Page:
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Taking stock in each Spurs performance inside The Bubble

Grading and determining whose stock with the team rose, fell or stayed the same going into next season.

NBA: Denver Nuggets at San Antonio Spurs Kim Klement-USA TODAY Sports

The Spurs’ historic 22-year playoff streak may have come to an end, but that doesn’t mean the eight games they played in The Bubble wasn’t their most enjoyable stretch of basketball since arguably the 2016-17 season. With their playoff prospects looking more bleak from the outset than they ended up being, Gregg Popovich went all in on the youth movement and was rewarded with high energy, effort, teamwork, and a certain cohesion that had been lacking throughout the main part of the regular season.

With that, here is a quick review of how every player performed, including a grade and whether his stock with team rose, fell, or stayed the same. Remember, grades are based on how players performed relative to expectations heading into The Bubble and are not intended to be rankings. First, the players who either didn’t play or hardly played enough to warrant a grade:

LaMarcus Aldridge: DNP — shoulder surgery

The Spurs chances to make any noise in The Bubble seemed doomed the instant it was announced that their best player was out due to shoulder surgery. They had struggled without him all season, so why would that change now? It turns out the Spurs benefited from the quicker pace they were able to play at without Aldridge, but his size was still missed against the bigger opponents they faced (and ultimately lost costly games to) in the Nuggets and 76ers. With DeMar DeRozan looking at home with the squad that played, LMA may face some questions at to whether he was the problem all along, but that won’t be the case in the Spurs’ eyes. Stock: Same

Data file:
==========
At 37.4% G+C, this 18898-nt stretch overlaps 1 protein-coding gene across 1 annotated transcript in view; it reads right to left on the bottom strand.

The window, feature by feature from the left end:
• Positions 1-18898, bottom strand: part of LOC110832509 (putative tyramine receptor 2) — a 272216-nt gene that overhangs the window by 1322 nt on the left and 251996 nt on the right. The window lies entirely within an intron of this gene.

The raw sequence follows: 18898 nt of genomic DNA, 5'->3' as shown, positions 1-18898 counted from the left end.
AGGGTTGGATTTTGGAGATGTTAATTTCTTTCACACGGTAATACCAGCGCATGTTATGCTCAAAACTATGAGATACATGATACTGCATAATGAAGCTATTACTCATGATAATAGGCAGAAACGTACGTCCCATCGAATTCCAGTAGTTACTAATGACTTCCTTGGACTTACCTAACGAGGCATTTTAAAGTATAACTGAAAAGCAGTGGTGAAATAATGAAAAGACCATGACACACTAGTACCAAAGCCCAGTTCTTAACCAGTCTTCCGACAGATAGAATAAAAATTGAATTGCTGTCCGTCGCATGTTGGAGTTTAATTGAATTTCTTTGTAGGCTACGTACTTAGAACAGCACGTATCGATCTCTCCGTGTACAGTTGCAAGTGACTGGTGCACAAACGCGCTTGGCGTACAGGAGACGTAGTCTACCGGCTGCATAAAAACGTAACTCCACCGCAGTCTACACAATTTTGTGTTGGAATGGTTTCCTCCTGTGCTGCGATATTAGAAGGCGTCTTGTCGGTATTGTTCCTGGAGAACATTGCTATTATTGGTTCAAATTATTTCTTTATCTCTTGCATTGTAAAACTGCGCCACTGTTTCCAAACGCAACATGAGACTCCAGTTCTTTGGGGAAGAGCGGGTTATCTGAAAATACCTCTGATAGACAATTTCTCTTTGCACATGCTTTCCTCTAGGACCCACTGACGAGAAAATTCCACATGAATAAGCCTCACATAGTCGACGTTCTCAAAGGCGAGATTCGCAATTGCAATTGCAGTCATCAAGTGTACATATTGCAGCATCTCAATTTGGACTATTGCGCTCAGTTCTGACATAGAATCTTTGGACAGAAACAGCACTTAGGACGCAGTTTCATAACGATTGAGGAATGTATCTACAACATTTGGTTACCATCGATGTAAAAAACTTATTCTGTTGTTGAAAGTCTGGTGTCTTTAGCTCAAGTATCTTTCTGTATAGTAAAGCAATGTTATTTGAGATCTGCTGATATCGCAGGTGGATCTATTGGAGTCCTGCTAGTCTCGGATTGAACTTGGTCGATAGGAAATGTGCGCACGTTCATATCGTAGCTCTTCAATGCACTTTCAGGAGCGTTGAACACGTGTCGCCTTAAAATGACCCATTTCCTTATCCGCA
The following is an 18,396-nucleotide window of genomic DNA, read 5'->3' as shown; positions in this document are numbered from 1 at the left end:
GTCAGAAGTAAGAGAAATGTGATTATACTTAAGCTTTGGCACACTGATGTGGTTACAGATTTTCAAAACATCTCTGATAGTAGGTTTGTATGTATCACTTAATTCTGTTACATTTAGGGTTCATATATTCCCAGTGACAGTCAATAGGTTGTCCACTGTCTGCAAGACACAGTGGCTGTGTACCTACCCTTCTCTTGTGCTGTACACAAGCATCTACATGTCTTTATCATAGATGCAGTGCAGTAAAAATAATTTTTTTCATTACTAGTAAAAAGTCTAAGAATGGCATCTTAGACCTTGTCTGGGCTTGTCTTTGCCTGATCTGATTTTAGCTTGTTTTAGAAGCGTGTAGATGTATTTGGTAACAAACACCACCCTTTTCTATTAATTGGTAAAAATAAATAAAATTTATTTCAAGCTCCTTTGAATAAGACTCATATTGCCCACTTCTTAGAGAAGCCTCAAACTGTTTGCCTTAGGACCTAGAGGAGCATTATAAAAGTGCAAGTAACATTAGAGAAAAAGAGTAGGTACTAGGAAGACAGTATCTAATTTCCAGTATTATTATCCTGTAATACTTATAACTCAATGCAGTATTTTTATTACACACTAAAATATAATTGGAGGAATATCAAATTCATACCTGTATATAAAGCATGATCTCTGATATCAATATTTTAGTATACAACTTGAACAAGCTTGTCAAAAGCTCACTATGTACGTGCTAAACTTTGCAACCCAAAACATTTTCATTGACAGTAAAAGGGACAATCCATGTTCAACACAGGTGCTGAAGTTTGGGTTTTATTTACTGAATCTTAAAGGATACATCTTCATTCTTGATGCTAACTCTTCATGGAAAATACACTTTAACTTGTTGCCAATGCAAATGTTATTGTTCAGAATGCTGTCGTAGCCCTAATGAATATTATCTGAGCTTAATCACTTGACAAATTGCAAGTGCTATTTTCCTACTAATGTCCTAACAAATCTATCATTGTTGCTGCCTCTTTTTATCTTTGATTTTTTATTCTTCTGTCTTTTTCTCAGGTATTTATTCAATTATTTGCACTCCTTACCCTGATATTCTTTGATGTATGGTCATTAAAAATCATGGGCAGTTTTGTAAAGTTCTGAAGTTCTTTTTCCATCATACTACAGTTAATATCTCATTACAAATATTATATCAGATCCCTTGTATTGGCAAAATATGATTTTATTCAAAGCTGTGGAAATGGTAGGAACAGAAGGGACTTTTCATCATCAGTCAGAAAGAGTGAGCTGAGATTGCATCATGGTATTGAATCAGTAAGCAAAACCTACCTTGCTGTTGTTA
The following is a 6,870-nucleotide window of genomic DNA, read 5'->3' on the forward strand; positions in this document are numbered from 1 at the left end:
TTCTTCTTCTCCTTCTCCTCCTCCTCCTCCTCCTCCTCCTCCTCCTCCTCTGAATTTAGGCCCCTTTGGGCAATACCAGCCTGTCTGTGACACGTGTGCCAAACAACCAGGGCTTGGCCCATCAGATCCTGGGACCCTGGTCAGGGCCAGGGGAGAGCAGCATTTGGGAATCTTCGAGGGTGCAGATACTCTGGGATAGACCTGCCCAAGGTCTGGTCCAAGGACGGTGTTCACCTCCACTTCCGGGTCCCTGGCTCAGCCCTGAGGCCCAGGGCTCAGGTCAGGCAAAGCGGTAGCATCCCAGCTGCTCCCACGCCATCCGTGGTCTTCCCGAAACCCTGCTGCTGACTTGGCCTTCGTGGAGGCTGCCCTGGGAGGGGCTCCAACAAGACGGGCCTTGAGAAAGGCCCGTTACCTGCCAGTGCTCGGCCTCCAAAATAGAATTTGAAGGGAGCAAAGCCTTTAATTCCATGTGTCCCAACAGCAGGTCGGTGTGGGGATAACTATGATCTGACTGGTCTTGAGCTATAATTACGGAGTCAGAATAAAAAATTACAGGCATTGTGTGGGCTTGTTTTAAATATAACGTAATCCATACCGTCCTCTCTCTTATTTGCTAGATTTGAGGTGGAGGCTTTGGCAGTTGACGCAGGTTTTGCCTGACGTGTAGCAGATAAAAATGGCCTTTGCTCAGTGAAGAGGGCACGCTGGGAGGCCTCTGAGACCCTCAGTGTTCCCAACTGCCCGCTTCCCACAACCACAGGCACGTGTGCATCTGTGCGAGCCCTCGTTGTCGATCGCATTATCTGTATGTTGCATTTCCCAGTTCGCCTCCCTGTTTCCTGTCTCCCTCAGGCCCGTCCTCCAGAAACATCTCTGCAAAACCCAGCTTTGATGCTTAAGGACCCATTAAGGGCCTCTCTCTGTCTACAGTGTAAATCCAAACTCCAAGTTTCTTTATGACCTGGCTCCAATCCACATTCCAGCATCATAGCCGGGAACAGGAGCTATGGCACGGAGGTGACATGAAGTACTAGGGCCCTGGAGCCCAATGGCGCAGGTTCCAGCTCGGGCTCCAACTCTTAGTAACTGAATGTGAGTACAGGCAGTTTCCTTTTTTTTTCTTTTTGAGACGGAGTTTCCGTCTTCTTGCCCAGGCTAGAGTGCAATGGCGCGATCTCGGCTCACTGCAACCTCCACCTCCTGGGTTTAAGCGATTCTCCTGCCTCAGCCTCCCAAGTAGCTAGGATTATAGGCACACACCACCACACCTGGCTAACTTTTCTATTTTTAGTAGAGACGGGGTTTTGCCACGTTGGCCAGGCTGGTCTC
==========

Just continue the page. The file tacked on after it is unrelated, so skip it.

Bryn Forbes: DNP — quad injury

During the warm-up scrimmages before his injury, Forbes seemed ready and willing to take on a back-up role as Pop gave his starting job to his more promising youngsters while resting Patty Mills. He was his typical shooting self despite the reduced role before a quad injury knocked him out for all of the regular games, and it’s one he’d have to be willing to take if he plans on returning to the club next season. That being said, his status on the team took a hit thanks to the new energy the team found with his other fellow guards, and because of that his days with the team are likely numbered. Stock: Down

Trey Lyles: DNP — appendectomy

The third starter to miss the entirety of the eight Bubble games, Lyles is not necessarily a player who stands out when he’s on the court, and as a result he absence wasn’t overly noticeable considering the Spurs improbably found success with DeRozan playing power forward. Still, that’s not a move proven to work long-term, and Lyles’ defense and willingness to shoot threes remains a valuable commodity for the team, so expect the Spurs to guarantee the second year of his contract. Stock: Same

Tyler Zeller: N/A

Zeller was merely a space filler for Aldridge in case the Spurs became extremely desperate for a few minutes from another big man. While he did contribute roughly four such minutes, there’s no reason to think he’ll be back. Stock: Same (because there never was any)

DeMar DeRozan: A